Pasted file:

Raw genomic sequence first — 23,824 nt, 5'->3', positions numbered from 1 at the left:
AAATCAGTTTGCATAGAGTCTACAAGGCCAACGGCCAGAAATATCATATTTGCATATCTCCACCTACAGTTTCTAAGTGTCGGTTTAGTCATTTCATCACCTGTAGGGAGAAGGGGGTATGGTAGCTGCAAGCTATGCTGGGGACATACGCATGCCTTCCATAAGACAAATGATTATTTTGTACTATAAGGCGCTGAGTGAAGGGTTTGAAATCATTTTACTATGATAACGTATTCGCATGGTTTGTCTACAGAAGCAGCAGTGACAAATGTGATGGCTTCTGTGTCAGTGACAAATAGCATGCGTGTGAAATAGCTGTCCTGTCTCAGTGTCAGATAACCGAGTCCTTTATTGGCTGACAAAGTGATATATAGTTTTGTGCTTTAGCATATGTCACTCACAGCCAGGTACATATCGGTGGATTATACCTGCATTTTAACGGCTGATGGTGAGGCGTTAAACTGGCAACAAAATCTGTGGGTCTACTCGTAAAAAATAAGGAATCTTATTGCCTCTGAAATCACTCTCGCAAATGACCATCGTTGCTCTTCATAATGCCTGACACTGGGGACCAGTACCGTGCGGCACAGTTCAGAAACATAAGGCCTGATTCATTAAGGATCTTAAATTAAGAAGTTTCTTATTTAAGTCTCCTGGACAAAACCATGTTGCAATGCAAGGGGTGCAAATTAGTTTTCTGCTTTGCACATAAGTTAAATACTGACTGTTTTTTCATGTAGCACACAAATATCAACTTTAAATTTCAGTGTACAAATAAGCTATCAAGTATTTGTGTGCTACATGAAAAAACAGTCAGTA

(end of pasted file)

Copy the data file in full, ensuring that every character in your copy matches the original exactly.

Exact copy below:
Raw genomic sequence first — 23,824 nt, 5'->3', positions numbered from 1 at the left:
AAATCAGTTTGCATAGAGTCTACAAGGCCAACGGCCAGAAATATCATATTTGCATATCTCCACCTACAGTTTCTAAGTGTCGGTTTAGTCATTTCATCACCTGTAGGGAGAAGGGGGTATGGTAGCTGCAAGCTATGCTGGGGACATACGCATGCCTTCCATAAGACAAATGATTATTTTGTACTATAAGGCGCTGAGTGAAGGGTTTGAAATCATTTTACTATGATAACGTATTCGCATGGTTTGTCTACAGAAGCAGCAGTGACAAATGTGATGGCTTCTGTGTCAGTGACAAATAGCATGCGTGTGAAATAGCTGTCCTGTCTCAGTGTCAGATAACCGAGTCCTTTATTGGCTGACAAAGTGATATATAGTTTTGTGCTTTAGCATATGTCACTCACAGCCAGGTACATATCGGTGGATTATACCTGCATTTTAACGGCTGATGGTGAGGCGTTAAACTGGCAACAAAATCTGTGGGTCTACTCGTAAAAAATAAGGAATCTTATTGCCTCTGAAATCACTCTCGCAAATGACCATCGTTGCTCTTCATAATGCCTGACACTGGGGACCAGTACCGTGCGGCACAGTTCAGAAACATAAGGCCTGATTCATTAAGGATCTTAAATTAAGAAGTTTCTTATTTAAGTCTCCTGGACAAAACCATGTTGCAATGCAAGGGGTGCAAATTAGTTTTCTGCTTTGCACATAAGTTAAATACTGACTGTTTTTTCATGTAGCACACAAATATCAACTTTAAATTTCAGTGTACAAATAAGCTATCAAGTATTTGTGTGCTACATGAAAAAACAGTCAGTA